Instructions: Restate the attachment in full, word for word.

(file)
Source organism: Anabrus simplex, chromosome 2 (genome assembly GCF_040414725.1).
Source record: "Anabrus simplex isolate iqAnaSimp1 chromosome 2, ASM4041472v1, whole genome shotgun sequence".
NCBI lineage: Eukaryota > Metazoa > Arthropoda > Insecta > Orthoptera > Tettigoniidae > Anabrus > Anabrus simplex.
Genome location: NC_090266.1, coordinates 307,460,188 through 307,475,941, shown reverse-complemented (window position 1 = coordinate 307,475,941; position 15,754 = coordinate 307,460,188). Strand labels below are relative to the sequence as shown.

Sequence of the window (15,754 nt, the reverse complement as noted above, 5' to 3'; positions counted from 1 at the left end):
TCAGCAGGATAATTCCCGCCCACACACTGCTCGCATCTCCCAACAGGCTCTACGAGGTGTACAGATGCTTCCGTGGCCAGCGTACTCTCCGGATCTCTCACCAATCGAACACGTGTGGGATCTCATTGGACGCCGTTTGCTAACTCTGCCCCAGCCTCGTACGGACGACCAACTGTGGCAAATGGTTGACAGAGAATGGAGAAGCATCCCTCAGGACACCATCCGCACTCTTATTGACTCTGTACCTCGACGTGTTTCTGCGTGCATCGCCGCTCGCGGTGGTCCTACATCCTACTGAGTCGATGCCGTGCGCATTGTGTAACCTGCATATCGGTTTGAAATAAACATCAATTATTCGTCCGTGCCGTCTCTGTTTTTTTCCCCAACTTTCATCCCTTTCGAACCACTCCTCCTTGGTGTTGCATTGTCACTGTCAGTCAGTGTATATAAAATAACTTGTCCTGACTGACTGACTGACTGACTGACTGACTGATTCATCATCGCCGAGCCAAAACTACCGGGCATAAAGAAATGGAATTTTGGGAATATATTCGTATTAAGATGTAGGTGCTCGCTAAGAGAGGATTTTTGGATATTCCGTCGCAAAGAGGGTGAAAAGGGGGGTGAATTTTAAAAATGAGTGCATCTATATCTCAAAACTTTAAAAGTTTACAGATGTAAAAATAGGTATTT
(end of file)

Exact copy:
Source organism: Anabrus simplex, chromosome 2 (genome assembly GCF_040414725.1).
Source record: "Anabrus simplex isolate iqAnaSimp1 chromosome 2, ASM4041472v1, whole genome shotgun sequence".
NCBI lineage: Eukaryota > Metazoa > Arthropoda > Insecta > Orthoptera > Tettigoniidae > Anabrus > Anabrus simplex.
Genome location: NC_090266.1, coordinates 307,460,188 through 307,475,941, shown reverse-complemented (window position 1 = coordinate 307,475,941; position 15,754 = coordinate 307,460,188). Strand labels below are relative to the sequence as shown.

Sequence of the window (15,754 nt, the reverse complement as noted above, 5' to 3'; positions counted from 1 at the left end):
TCAGCAGGATAATTCCCGCCCACACACTGCTCGCATCTCCCAACAGGCTCTACGAGGTGTACAGATGCTTCCGTGGCCAGCGTACTCTCCGGATCTCTCACCAATCGAACACGTGTGGGATCTCATTGGACGCCGTTTGCTAACTCTGCCCCAGCCTCGTACGGACGACCAACTGTGGCAAATGGTTGACAGAGAATGGAGAAGCATCCCTCAGGACACCATCCGCACTCTTATTGACTCTGTACCTCGACGTGTTTCTGCGTGCATCGCCGCTCGCGGTGGTCCTACATCCTACTGAGTCGATGCCGTGCGCATTGTGTAACCTGCATATCGGTTTGAAATAAACATCAATTATTCGTCCGTGCCGTCTCTGTTTTTTTCCCCAACTTTCATCCCTTTCGAACCACTCCTCCTTGGTGTTGCATTGTCACTGTCAGTCAGTGTATATAAAATAACTTGTCCTGACTGACTGACTGACTGACTGACTGACTGATTCATCATCGCCGAGCCAAAACTACCGGGCATAAAGAAATGGAATTTTGGGAATATATTCGTATTAAGATGTAGGTGCTCGCTAAGAGAGGATTTTTGGATATTCCGTCGCAAAGAGGGTGAAAAGGGGGGTGAATTTTAAAAATGAGTGCATCTATATCTCAAAACTTTAAAAGTTTACAGATGTAAAAATAGGTATTT